Reading microphone specifications

A microphone is basically a simple device a transducer that transforms vibrating air to an electrical signal. How come so many different microphone types
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Figure 1. The same measurement presented with three different scales on the polar plot. Click here to see an enlarged diagram.

Standardization

A microphone is basically a simple device — a transducer that transforms vibrating air to an electrical signal. How come so many different microphone types and brands exist? Well, almost no two microphones are similar, primarily because microphones may be considered as special tools each selected for special jobs, and because of different design approaches among manufacturers. So reading specifications is important.

Some specifications are, of course, easily understood and even comparable between different brands. But, this may not necessarily apply to all specifications.

Sensitivity

International standards are written to provide a common basis for the specs. One of the most important standards is the “IEC 60268-4 Microphones,” a rather comprehensive standard. However, almost no manufacturer is following these guidelines from one end to the other. Hence, each manufacturer selects the specifications it wants to publish. Let's walk through a few of the most important specifications generally presented: sensitivity, impedance, self-noise, the maximum permissible peak SPL, frequency response and directional characteristics.

The sensitivity expresses the microphone's electric output when placed in a given sound field and a given sound pressure. The sound pressure is nominally 1 Pa (pascal is the unit for pressure). This is equivalent to a sound pressure level (SPL) of 94dB. If no further conditions are mentioned, the sensitivity is measured on-axis in a free sound field at 1kHz with (virtually) no load on the output terminals.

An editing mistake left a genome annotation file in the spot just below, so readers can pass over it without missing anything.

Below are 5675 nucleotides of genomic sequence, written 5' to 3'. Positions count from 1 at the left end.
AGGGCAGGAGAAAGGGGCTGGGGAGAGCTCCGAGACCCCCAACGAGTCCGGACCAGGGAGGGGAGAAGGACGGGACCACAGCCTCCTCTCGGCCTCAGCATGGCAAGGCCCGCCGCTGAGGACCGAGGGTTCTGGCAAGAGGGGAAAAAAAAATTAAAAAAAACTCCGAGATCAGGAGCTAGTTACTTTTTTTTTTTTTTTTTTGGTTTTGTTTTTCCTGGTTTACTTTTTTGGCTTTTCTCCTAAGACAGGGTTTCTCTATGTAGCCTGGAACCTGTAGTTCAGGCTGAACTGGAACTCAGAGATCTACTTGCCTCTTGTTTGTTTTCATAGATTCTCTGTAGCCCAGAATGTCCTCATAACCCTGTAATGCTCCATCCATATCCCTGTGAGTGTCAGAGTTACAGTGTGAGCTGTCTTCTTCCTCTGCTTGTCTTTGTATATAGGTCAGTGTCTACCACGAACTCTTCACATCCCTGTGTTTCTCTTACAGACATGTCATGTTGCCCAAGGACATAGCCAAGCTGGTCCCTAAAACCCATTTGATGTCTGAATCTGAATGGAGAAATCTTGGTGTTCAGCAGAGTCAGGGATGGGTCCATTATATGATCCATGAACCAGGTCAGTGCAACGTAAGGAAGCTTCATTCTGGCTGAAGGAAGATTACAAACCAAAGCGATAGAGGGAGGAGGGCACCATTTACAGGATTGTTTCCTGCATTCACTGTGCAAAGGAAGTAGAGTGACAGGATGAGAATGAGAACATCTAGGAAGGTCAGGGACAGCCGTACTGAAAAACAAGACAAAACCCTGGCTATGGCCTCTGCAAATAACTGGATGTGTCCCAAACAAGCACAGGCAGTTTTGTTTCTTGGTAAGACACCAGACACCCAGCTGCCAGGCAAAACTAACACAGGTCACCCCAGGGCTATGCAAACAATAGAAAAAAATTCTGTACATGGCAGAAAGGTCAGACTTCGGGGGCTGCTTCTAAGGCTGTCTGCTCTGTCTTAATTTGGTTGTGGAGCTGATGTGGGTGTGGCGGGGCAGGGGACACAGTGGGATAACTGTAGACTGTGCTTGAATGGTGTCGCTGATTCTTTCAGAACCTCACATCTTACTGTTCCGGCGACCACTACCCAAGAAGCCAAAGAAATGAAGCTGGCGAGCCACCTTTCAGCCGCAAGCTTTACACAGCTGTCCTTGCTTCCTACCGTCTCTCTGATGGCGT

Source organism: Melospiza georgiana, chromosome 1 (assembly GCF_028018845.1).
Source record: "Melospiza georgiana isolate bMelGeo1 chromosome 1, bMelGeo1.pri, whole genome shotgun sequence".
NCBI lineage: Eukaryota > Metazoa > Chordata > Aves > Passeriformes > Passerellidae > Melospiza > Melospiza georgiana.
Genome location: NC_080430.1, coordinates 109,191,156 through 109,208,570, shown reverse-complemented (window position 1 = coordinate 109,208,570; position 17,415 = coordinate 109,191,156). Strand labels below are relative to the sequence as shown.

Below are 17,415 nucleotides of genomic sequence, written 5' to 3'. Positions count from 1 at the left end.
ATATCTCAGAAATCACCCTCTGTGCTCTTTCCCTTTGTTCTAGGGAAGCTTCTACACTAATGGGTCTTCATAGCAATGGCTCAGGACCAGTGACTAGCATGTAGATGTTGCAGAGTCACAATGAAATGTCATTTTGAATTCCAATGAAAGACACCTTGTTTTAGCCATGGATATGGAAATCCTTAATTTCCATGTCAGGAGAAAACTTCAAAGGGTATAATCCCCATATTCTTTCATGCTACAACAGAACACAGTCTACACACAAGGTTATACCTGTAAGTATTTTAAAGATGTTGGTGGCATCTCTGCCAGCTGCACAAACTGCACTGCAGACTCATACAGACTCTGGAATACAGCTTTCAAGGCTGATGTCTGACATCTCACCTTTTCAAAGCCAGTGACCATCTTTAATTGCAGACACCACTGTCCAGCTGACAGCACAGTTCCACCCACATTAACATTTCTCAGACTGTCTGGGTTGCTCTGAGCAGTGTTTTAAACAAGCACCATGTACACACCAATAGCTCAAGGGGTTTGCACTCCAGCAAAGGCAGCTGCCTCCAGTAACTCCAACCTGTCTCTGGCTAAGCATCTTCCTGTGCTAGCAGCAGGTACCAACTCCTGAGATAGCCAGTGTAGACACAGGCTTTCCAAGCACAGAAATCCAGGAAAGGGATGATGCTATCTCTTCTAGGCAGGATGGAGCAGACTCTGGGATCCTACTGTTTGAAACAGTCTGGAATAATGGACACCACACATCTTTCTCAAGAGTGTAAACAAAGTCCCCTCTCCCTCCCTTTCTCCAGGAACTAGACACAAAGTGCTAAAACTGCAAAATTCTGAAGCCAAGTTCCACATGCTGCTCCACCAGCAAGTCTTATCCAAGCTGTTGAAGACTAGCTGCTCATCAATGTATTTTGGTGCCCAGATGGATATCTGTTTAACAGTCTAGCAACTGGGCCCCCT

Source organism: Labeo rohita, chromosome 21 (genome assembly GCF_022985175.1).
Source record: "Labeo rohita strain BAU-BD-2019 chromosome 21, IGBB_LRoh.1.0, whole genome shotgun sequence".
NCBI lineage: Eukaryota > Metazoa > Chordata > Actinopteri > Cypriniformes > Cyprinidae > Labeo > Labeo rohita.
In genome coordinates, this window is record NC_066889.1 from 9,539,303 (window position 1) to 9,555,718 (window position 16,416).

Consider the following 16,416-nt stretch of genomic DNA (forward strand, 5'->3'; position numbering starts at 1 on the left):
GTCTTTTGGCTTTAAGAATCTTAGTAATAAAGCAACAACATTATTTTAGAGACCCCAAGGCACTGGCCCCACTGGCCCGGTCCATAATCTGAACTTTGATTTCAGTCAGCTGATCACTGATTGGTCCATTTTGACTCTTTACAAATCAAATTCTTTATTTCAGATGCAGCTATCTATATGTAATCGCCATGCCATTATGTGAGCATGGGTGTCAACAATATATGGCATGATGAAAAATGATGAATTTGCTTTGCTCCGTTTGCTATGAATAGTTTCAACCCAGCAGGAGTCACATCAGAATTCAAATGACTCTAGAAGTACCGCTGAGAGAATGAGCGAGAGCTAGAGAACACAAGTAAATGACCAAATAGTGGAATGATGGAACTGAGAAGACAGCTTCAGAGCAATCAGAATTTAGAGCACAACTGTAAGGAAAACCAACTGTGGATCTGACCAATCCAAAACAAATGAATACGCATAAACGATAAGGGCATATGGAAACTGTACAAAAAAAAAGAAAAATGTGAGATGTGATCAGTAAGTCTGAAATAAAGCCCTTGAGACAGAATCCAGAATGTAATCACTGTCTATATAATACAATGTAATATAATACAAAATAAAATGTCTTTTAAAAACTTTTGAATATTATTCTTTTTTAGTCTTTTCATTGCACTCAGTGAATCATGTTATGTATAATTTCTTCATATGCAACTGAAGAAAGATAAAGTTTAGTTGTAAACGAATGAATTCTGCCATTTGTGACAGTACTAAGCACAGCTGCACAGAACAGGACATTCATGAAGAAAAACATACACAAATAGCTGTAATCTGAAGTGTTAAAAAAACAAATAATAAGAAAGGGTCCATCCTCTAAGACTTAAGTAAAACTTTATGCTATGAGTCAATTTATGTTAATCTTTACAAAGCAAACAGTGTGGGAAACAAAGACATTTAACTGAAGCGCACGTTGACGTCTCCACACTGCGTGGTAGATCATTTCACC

The sensitivity is expressed either in volts/Pa (in practice 1/1000 volt, mV) or in dBV/Pa. (���dBV” is the same as “dB relative to 1 volt”). This is an example:

10 mV/Pa, or -40dBV/Pa, or -40dB re 1 volt/Pa

If the microphone is placed in an SPL of 114dB, the output is 10 times higher (equivalent to +20 dB), which yields 100mV or -20 dBV.

If the microphones are individually calibrated, a calibration chart provides the exact sensitivity. If the data is taken from a catalogue, a ±1.5dB to ±2.5dB deviation from the nominal value can be expected. When selecting microphones for stereo pick-up, it is good practice to purchase a matched pair.

Impedance

It should be noted that sensitivity might be measured under other conditions, i.e. in the near field, in a diffuse field and at other frequencies than 1kHz. Also, the sensitivity may change (dramatically) when the microphone is loaded by the actual input stage (or input stages if the microphone feeds more than one input).

Self-noise

The impedance is defined as the internal impedance measured between output terminals. As it is common (at least in the USA) to let one microphone directly feed more inputs, the minimum-permitted load impedance can be stated. Note that a heavy load on the output of a microphone normally reduces its ability to handle high sound pressure levels.